1. Modeling engines. I think of the Sony engine that will be released in a short while. It is capable of realtime visualization tasks that would really boost productivity for engineers, animators, simulators and the like. They need a "real machine" with lots of disk, network, and CPU to hold the data and deal with their computing enviroment. Lets say that this "engine" connects with a network wire to the box that they already have. Maybe even utilizes a pass through cable to take advantage of their display. Make it big enough to be able to do the job it is supposed to do, (crunch on geometry) yet small and cheap enough that it is not a big deal to own one. Lets face it people will spend $3000 or more on just Graphics cards. Why not a modeling rendering Linux running engine with a chipset to die for?

    2. Media stations. Having a large boxy computer to perform many different multimedia tasks is expensive and wasteful. Have a series of networked appliances that do various things. Compositing, editing, audio mixing, and processing. The interested party just gets them in the quantity needed, networks them, and a larger "server" type Linux machine could administer and direct them. They would be very portable, kind of like SCSI devices are today only you should not have to shut everything them down to swap them in and out. The users of this type of computing enviroment would also be capable of many parallel workflows that would require lots of expensive general purpose machines to duplicate.

    My whole point here is that each item could be very flexible and powerful but well focused. Having the operating system and tools open sourced would allow the vendors of these sort of tools to compete on system design and function. They could use anyone's CPU, graphics, IO, whatever, or they could roll their own. Each unit could be very Amiga like in its design yielding the best performance for the least dollars.

  • At least they knew how to name chips ...
    It is so much more interesting to talk about Paula,Denise etc. Certainly beats "G200 SuperTerminator" or crap like that ...
  • Obviously you don't know that much about BeOS, or you would understand that it was basically designed to be MacOS with the power of AmigaOS and UNIX... read what JLG has to say about Amiga, and you'll realize that it inspired him to create a modern, efficient, high-powered operating system. From the dawning of the BeBox, a large percentage of Be developers and users have been ex-Amiga fanatics. Half the websites of Be developers house Be software _and_ Amiga software. It's a natural progression. Sounds like you need to appreciate your heritage more, boy, or pappy's gonna whoop ya.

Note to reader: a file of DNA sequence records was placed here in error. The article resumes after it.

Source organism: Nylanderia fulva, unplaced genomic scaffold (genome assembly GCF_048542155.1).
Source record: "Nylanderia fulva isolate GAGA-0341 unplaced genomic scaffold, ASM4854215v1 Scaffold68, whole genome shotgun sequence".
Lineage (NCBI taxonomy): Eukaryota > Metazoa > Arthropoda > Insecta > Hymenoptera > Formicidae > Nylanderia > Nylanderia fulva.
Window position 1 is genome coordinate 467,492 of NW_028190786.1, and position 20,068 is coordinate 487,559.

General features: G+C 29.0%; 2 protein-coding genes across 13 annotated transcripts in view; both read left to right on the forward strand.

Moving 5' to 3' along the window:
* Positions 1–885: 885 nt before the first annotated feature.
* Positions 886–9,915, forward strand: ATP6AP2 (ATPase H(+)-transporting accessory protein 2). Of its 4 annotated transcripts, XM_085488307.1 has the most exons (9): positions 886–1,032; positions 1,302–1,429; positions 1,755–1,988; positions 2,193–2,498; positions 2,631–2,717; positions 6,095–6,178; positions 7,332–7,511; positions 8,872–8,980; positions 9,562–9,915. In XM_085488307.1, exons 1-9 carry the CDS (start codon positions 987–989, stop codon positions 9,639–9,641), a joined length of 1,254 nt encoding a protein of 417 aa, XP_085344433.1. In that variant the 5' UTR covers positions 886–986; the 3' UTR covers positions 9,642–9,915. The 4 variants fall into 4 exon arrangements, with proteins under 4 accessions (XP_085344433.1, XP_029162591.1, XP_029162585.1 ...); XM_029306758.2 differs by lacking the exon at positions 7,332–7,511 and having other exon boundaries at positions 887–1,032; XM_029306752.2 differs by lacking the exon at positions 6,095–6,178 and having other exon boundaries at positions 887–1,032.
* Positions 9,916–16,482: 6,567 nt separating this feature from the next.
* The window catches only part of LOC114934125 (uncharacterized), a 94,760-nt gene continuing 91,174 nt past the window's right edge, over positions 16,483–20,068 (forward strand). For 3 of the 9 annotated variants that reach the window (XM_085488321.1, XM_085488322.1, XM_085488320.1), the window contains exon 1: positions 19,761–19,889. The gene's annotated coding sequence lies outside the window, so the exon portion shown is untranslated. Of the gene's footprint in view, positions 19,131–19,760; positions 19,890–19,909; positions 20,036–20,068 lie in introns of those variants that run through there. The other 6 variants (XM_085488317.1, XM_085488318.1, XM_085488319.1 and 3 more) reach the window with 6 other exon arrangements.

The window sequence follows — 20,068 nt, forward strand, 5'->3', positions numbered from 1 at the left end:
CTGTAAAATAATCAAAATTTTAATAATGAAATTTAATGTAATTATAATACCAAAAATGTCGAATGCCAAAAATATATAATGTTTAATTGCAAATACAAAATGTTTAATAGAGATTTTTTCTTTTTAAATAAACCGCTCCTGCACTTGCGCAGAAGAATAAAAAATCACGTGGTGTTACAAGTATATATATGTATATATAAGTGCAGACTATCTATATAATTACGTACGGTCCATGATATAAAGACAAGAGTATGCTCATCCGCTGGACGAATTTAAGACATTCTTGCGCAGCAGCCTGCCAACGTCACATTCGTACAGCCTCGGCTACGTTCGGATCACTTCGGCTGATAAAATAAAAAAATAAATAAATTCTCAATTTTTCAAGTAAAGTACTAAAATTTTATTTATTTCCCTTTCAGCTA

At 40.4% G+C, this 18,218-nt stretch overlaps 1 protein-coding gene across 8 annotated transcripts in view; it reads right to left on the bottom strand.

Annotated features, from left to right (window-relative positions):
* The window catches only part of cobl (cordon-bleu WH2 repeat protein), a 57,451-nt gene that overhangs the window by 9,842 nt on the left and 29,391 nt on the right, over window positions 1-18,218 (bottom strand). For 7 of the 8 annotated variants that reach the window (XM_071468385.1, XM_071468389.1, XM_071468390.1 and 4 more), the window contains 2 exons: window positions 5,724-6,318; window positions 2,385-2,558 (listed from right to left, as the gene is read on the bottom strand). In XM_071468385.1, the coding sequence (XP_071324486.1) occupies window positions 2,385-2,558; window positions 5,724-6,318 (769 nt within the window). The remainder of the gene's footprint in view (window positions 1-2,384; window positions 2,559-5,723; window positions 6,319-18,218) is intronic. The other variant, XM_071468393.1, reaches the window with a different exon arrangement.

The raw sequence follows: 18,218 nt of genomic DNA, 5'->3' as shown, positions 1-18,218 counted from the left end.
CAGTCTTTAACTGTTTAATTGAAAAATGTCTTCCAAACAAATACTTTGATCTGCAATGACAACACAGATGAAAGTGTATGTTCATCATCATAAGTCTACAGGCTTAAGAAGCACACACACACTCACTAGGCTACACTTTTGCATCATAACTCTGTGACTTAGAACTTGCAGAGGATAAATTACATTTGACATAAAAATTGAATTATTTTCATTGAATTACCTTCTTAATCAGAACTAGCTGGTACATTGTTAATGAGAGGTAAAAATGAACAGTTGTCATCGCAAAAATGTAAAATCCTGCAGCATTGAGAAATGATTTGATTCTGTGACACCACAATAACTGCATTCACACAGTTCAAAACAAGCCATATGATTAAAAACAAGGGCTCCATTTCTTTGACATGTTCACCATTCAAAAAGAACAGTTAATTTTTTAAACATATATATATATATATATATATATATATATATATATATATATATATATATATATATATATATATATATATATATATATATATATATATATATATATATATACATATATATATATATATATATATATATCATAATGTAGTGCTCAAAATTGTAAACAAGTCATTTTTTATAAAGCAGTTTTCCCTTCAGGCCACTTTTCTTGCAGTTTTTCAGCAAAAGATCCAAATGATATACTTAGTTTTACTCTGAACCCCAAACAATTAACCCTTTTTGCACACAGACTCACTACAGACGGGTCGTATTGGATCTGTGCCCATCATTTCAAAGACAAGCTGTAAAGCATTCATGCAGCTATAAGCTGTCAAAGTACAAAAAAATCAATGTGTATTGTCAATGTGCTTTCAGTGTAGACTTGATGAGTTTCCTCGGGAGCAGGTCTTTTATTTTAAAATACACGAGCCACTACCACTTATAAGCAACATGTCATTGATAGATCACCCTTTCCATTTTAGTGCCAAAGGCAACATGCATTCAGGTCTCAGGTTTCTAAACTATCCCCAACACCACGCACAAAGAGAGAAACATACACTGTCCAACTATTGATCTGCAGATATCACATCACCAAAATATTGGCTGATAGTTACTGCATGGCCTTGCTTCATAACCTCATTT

• Psion already has a perfectly good multitasking OS which is a damned sight more stable than AmigaDOS.

    As someone with three (count 'em) Amigas on my home LAN, I really think it's a dead end technology, and of historical insterest only.

    Without memory protection, and indeed support for modern devices (ie, things which aren't made of wood and flint!), it's really just a cumbersome beige white elephant.

  • Oh, and the other thing to remember is that the current psions are more powerful than the average Amiga, anyway :-)

    A Psion netbook could leave my A4000/060 for dead...
  • 2. virtual memory (see above problems)

    Try this. []

    I used this a lot on my A3000 with 8MB, especially when trying to build larger programs with gcc.

    It's not very fast and many programs don't like it, but it is user space virtual memory. (Although wasn't most of AmigaOS, including device drivers, user space).

  • AC (because I don't need annoying flames!)

    What, like the annoying flame you just posted?

    Stop being an AC, get an account and filter the news you don't find interesting. It saves your time in more ways than one - you don't have to read it, and thus you save the time that you would have otherwise spent writing pointless flames in response to it.


  • AmogaOS from 2.04 up can certainly boot without launching the WorkBench(tm)

    Er, probably not what he meant. Even if you do boot to a CLI rather than the GUI, how's it running? In a windows, resizable and draggable. VERY nice - character consoles should have died a death years ago and been replaced by proper displays! - but if the OS is running, it's using the GUI.

  • I think it's a good idea.

    What I don't get is why people still want to revive the amiga. Sure it was a good system (I still fond memories of my A500), but due to commodore's problems it failed to keep up with computer evolution.

    Why don't people just get the good elements of the os and incorporate them in an open source solution, and leave it at that? Why does it have to be called 'Amiga'?

  • Proper "screens"

    With different resolutions/bpp per screen. I miss that one. I'm not sure if it can be added cleanly to XFree. Would love it, though.


    I use to call them "named $PATHs" when I try to explain them to the Unixphiles. I don't ever expect to see it retrofitted in Linux, though. :(

    Catalog files

    I'm sure the GNOME and KDE guys will come up with a proper internationalization standard if they haven't already.